Don’t miss it because I don’t know when I’ll be back. ❤

If I’m honest with myself, this show was the reason I flew back here. Were it not for him, I don’t know when I’d come here, myself.

A crowd of 500 or so in a venue meant for 3-4 thousand. Looking a bit lost. I’m at the back – which in a crowd this size, is not far away at all, laughing increasingly hysterically every time the frontman of the opening band refers to the headliner as “Mr. Way.” The man will never be a Mr. Way, he’ll stay Gee until he dies.

Disbelief. Through the opening act. Through the painfully long stage change. To the very last moment. To absurd. To the point of when the guitarists and drummer appear, I expect one of them to say that “Mr. Way” couldn’t make it.

Mr. Way made it. I was just hoping that the reception would not make him regret it.

It took a few songs for everyone to get into the swing of things. It was like a first date. Perfectly pleasant. Perfectly awkward. Both parties permanently out on a limb.

Then, a third of the way into the set, something happened. It also happened to happen with the start of my favorite song. Being a live punk rock  aficionado, I don’t use the words ‘the crowd went wild’ lightly. But boy, did it go wild.

After that, it only got better. Gone was the awkwardness. There was no room for pleasantries anymore, either. Just sheer passion. From audience to stage, from stage to audience, endless self-perpetuating cycle of energy, the kind that lifts you up, turns the air thin, and the world transparent and golden.

Last songs. Curtain call. Two more songs by way of encore. Another curtain call. I know the show protocol enough to know that one won’t get answered.

I was three steps away from the venue exit when a voice announced from the stage there was going to be an autograph session in a few minutes.


Don’t get me wrong, he’s a sweetheart who pleads with every venue to let the fans stay inside for long enough for him to meet everyone who wants a word or a hug, and when even cooperative venues call time, he’s known to hang outside until 3 am till everyone has had a chance to see him.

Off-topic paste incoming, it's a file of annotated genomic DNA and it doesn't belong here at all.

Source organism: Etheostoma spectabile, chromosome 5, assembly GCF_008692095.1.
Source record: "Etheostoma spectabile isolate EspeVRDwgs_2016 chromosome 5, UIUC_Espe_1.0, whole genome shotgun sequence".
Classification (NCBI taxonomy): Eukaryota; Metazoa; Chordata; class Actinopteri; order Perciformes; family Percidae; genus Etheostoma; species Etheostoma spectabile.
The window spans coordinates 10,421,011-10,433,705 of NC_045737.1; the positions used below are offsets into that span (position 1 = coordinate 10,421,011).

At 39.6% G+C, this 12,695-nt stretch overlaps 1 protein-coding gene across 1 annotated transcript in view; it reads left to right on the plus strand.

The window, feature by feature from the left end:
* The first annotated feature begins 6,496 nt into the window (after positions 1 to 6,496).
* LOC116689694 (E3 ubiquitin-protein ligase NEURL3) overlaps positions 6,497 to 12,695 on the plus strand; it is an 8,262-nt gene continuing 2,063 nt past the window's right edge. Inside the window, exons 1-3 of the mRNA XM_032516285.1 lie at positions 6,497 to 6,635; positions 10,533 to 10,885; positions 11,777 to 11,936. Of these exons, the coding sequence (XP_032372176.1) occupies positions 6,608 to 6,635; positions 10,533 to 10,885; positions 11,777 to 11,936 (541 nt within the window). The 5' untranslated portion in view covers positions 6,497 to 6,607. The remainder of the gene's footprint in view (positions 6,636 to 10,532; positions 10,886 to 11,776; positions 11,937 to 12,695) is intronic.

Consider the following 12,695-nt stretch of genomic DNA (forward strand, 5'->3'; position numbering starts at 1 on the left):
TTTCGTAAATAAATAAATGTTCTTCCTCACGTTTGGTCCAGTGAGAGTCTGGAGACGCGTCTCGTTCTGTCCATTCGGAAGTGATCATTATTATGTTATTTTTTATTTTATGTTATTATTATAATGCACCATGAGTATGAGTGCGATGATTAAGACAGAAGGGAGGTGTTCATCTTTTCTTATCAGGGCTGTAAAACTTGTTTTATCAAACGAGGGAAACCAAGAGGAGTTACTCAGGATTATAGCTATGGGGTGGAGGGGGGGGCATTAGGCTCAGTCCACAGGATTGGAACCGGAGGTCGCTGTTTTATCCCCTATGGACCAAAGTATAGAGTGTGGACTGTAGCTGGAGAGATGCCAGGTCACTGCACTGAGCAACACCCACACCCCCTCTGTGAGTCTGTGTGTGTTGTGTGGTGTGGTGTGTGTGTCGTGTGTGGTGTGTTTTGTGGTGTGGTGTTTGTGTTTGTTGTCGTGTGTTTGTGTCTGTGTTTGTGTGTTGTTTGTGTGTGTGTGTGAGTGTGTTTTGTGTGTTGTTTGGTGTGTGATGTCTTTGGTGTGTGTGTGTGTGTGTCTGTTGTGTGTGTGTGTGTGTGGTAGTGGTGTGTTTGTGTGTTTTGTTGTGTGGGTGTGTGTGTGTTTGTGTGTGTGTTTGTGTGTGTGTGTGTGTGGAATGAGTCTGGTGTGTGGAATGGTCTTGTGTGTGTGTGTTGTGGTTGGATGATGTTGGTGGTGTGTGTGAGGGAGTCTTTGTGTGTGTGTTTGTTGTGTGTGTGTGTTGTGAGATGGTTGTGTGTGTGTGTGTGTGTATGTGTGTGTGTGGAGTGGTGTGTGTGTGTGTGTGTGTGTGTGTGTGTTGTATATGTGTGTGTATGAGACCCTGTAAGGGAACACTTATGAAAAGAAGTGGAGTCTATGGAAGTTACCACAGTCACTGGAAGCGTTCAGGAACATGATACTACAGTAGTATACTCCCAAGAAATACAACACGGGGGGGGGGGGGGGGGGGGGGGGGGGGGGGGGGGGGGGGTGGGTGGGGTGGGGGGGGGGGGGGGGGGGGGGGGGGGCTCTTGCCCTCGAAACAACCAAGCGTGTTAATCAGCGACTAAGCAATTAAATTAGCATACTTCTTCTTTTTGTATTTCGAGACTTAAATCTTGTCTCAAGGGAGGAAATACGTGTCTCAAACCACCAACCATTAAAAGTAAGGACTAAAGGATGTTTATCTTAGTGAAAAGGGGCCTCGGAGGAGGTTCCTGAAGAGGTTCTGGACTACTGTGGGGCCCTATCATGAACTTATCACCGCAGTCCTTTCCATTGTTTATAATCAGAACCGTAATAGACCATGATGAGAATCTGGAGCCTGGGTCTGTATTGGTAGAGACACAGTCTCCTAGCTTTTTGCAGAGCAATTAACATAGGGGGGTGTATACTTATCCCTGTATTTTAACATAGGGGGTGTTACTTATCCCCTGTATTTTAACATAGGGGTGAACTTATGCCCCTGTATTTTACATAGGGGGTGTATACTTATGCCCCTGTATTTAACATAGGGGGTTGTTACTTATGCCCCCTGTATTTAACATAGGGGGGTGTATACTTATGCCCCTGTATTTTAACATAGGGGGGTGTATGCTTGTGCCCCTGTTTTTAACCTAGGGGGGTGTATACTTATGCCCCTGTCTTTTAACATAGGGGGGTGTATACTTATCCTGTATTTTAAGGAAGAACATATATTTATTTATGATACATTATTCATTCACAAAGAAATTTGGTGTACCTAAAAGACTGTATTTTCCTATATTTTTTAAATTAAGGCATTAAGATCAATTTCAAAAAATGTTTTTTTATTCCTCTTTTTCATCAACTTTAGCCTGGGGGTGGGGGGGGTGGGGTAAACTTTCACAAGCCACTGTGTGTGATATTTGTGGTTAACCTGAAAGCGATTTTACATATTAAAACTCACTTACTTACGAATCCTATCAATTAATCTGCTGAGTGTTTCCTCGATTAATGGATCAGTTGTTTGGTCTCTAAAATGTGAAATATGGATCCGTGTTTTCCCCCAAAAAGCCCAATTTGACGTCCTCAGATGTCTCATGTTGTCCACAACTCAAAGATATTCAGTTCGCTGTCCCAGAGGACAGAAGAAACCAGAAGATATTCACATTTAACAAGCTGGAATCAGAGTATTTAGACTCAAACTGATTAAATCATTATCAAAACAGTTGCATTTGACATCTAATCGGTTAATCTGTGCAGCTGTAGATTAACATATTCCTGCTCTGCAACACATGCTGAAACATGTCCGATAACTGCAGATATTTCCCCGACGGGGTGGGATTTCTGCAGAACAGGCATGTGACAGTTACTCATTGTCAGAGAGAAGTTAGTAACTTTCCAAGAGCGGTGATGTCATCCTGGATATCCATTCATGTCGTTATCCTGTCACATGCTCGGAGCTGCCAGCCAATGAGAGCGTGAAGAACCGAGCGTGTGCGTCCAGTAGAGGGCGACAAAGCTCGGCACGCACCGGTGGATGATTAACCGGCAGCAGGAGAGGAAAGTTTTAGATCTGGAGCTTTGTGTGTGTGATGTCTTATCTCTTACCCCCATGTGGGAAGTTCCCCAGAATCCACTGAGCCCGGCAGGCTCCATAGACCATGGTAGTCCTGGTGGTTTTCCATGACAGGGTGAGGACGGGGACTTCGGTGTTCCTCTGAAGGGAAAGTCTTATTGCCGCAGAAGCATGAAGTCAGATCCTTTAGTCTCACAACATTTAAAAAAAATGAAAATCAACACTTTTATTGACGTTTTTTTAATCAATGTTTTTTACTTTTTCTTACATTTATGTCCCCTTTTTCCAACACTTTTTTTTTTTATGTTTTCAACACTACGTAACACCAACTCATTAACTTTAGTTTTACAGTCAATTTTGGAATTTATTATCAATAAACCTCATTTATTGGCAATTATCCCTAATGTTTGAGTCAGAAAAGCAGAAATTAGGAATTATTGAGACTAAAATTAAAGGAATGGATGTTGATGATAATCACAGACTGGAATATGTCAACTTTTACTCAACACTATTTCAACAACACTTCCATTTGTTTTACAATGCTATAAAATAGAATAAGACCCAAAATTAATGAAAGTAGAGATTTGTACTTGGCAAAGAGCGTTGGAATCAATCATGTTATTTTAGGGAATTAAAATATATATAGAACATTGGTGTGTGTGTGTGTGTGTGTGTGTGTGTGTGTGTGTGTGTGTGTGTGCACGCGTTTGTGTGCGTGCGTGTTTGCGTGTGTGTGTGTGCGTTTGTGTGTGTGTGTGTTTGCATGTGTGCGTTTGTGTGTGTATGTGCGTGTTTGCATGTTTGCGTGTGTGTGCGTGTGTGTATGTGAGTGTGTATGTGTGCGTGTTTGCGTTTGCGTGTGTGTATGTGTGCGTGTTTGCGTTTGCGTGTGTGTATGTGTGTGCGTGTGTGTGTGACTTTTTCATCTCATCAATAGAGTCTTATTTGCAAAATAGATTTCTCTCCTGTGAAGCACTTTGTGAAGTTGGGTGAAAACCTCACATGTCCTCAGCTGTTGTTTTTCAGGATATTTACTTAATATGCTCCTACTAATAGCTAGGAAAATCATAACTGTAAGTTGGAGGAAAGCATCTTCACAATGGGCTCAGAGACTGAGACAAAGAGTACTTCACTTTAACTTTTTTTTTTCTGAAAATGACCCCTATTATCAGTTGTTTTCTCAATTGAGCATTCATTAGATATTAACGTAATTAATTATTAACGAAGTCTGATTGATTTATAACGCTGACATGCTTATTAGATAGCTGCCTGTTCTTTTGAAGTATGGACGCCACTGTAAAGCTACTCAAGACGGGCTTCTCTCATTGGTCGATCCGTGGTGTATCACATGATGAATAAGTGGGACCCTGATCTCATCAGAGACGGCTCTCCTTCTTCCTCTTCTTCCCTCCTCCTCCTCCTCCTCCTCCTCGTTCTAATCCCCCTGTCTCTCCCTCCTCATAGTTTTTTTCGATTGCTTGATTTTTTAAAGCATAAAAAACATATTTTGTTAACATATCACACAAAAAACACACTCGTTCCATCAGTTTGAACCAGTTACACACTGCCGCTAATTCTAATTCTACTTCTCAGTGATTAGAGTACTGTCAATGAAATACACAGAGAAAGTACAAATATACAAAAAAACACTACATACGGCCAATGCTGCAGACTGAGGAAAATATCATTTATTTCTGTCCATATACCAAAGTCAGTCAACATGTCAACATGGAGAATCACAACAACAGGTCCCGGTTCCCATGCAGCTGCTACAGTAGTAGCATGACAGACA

But surely, not here? Not in the capital of a country with an active war zone. Sure, Kyiv of all places is safe, yeah, except two days before he got here, a live grenade killed three people in the downtown.

Surely, there were explicit instructions from the music label to get in, perform, and get the hell out?

Maybe I’ll get to ask him one day.

The queue is long, and moves fast. Everyone gets five seconds, tops. He signs and offers high-fives. Looking very focused, but lighting up like a lightbulb whenever a fan says something to him.

My turn. I ask him to write ‘Keep running’ on a piece of paper for me. An old message, and one I intend to wear on my skin.

“You wouldn’t remember this…”
[he’s writing]
“…but I met you after a show in Edinburgh in 2010, and told you I came from Ukraine…”
[still writing]
“…and you traded me a pack of cigarettes for my yellow goggles.”
[he looks up. a spark of recognition] “Oh! Good to see you!”

Worlds collided today.

It was beautiful.


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Just Expat Things – Day Three. Controversial Accessories

(Day Two was essentially Day One minus the sprinklers. You’re not missing anything.)




Today, the elephant in the room finally steps on me.

I was so close, though. Only one day from moving to a friend’s house, away from the constantly talking TV set, which is bad enough, and the constantly talking Russian TV channels, which is worse.

I’ve spent 90% of my awake time out of the house, and the remaining ten in my allocated bedroom. Leaving only for food and bathroom. Literally. Forced to listen to the living-room TV on those expeditions.  In the three days here, I’ve heard the TV talk about WW2 three times. One documentary. Two movies.